Pothole Blues

By ANTHONY WARREN,

Manpower and money hurting city’s efforts to repair streets

Jackson’s long-planned assault on potholes is less an assault and more an attempt to dip water out of a bucket with a teaspoon.

Last fall, city officials said they had fallen behind on repairing potholes largely because of broken down equipment.

They expected the equipment to be repaired by January, with public works planning an all-out pothole blitz once the machines were back in use.

However, repairs were delayed and the attack was called off because of a lack of funding.

Only now, weeks later, is some of the equipment, including a roughly four-year-old pothole patcher purchased by the city in 2015, expected to come back out on the streets.

Even with that patcher in use, city officials say the pothole problem won’t be going away overnight.

“It’s going to help, but we have quite a few streets in disarray,” said Engineering Manager Charles Williams. “We can’t expect to catch up overnight.”

Potholes, which have been a problem for years, are becoming more of a dilemma for motorists and city officials, and more prevalent as streets continue to deteriorate.

Jackson is addressing them as quickly as possible, but has been hamstrung by a small workforce, a lack of resources, and broken equipment. The heavy rains as of late have also exacerbated the problem, with water causing new potholes to form and existing ones to get worse. 

Last spring, Jackson allocated $4 million in one-percent funds for road repaving and pothole repairs. However, because of cost-overruns on the repaving side, no potholes were repaired.

Seeking relief, some residents have taken matters into their own hands, filling potholes themselves.

On average, city crews repair about 800 potholes a month. The number is down from the 2,000 the city was filling just a few years ago.

“The city also had more people,” Williams said, referring to road crew members.

Today, Jackson has fewer than 20 people on its road crew, individuals who spend each day filling potholes and fixing utility cuts.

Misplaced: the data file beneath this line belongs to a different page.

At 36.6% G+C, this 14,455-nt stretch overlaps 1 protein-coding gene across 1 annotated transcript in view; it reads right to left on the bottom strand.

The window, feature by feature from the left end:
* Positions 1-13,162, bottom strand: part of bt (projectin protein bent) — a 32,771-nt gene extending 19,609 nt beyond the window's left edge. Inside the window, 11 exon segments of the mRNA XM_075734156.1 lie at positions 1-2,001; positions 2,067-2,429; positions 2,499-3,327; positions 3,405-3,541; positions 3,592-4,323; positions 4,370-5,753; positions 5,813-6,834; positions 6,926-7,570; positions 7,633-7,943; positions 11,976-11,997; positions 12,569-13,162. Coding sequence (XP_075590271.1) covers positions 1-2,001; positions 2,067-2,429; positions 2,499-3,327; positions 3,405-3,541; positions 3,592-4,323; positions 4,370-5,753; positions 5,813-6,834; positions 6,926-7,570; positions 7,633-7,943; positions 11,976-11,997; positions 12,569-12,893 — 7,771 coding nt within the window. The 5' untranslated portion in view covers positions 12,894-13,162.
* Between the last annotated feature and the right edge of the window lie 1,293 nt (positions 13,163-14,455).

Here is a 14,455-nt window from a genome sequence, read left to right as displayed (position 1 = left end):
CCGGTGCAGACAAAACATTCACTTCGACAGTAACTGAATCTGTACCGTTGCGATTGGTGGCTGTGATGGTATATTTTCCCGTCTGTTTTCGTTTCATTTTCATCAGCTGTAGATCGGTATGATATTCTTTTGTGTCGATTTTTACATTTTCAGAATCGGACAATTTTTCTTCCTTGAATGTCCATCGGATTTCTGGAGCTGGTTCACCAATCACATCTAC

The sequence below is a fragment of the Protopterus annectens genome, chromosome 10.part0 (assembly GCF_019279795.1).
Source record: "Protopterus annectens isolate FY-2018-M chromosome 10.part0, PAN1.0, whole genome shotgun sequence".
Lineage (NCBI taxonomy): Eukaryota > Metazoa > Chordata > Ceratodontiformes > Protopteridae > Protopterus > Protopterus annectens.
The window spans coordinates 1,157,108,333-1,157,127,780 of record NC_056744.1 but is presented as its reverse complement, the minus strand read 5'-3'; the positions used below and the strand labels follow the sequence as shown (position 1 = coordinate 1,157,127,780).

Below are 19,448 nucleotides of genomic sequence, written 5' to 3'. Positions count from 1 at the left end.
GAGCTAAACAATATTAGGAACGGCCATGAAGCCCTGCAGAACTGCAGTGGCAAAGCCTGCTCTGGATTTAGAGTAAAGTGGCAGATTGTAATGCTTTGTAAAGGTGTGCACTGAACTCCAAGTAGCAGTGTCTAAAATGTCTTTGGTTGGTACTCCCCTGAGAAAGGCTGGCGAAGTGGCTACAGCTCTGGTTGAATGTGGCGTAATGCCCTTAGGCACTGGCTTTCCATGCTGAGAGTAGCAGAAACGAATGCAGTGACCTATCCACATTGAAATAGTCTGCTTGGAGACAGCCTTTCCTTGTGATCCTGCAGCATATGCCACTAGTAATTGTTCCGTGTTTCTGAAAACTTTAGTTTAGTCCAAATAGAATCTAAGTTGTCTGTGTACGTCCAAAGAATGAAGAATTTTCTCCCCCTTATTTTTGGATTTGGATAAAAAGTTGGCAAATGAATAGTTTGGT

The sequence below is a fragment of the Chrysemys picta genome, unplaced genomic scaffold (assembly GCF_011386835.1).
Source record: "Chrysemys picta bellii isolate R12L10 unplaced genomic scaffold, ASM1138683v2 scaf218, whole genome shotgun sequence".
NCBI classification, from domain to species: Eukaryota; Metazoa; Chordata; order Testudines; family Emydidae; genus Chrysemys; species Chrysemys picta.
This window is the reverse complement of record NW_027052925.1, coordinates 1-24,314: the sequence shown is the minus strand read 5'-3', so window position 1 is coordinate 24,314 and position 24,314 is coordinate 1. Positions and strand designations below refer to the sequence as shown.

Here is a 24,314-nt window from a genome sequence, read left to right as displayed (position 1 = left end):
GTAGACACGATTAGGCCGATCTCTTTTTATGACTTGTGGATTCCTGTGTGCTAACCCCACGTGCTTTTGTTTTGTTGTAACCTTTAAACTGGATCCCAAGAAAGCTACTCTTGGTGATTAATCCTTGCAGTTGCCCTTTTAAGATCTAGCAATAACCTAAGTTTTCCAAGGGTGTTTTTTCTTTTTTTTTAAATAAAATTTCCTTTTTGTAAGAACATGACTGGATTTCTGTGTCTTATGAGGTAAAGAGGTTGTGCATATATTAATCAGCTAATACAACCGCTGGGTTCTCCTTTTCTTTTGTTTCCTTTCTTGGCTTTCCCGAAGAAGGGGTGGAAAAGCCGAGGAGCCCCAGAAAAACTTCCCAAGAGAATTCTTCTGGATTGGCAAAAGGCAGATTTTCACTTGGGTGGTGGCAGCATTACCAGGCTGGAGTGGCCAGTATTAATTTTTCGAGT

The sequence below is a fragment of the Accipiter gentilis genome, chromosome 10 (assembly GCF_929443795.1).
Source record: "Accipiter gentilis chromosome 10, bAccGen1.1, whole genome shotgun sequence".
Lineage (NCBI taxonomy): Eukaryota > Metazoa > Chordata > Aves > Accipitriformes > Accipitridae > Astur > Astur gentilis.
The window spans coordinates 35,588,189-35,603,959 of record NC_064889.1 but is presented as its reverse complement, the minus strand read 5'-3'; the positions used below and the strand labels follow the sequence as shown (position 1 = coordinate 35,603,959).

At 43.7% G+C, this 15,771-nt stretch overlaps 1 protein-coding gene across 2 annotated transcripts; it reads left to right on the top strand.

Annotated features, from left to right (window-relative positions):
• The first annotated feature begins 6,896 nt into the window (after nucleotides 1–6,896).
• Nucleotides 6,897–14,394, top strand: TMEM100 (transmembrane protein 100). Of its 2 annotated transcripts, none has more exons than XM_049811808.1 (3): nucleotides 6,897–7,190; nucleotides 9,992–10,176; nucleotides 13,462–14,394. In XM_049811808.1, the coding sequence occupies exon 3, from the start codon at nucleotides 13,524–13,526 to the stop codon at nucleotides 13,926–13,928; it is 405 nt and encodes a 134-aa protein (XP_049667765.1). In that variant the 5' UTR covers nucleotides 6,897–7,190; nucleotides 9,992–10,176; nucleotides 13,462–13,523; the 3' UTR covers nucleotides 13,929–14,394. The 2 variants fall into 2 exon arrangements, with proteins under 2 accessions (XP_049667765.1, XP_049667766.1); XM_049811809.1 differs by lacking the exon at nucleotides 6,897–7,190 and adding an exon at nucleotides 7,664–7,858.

“We’re trying to do some paving and we’ll try to do some this spring, but that’s going to be a challenge,” Williams said. “We may have to do some weekend work, and that will require overtime.

“That’s going to be tough, because we don’t have a lot of money in our overtime budget.”

 

The city budgets one mil, or about $1 million a year, for general street repair, which includes patching potholes and utility cuts.

Those monies cover supplies and construction, but not salaries.

Meanwhile, one of the city’s two machines designed to make pothole filling more efficient has been down for months.

The city has two pothole patching machines, devices that were purchased under former Mayor Tony Yarber. Both were purchased at the behest of a former public works director who said they would make the city more efficient filling potholes.

However, since late last year, one of those machines has been down.

That device, a “LeeBoy RA400,” is an all-in-one pothole paver. The operator can clean out a pothole, spray in tack and rocks, and smooth it over, all while sitting behind the driver’s seat.

The device can be operated by two people, far fewer than the number of people on a traditional road crew.

However, the device isn’t more efficient when it’s in the shop. 

“We had several things in the shop. A lot of it should be coming out soon – the paver, the tack truck,” Williams said. “Even once they’re fixed, the number of potholes we’ll be able to fill will be about the same.”

The other truck, which still requires some manual application of asphalt, is still in use.

Williams said the best solution to addressing the pothole problem now is a  city-wide repaving program.

“Pothole repairs should be repairs that are made to streets that have been paved in the last five to seven years, either due to traffic problems or wear and tear,” he said. “In our case, because we’ve delayed maintenance so long, our streets are just falling apart.”

A 2013 report released in 2017 showed that 73 percent of the city’s 1,200 miles of paved roadway were rated “poor,” “very poor,” or “fair.” At the time of the report, nearly a third of the Northside’s major thoroughfares had fewer than one year of “remaining service life” due to years of lack of maintenance.

Data was compiled by Stantec Consulting Services and used special equipment to evaluate the surface conditions of all Jackson roadways.

“The existing asphalt has exceeded its life. We can patch a pothole right now and two weeks later, it’s going to be washed back out because it doesn’t have anything to adhere to,” he said. “We have to pave the streets.”

 

 

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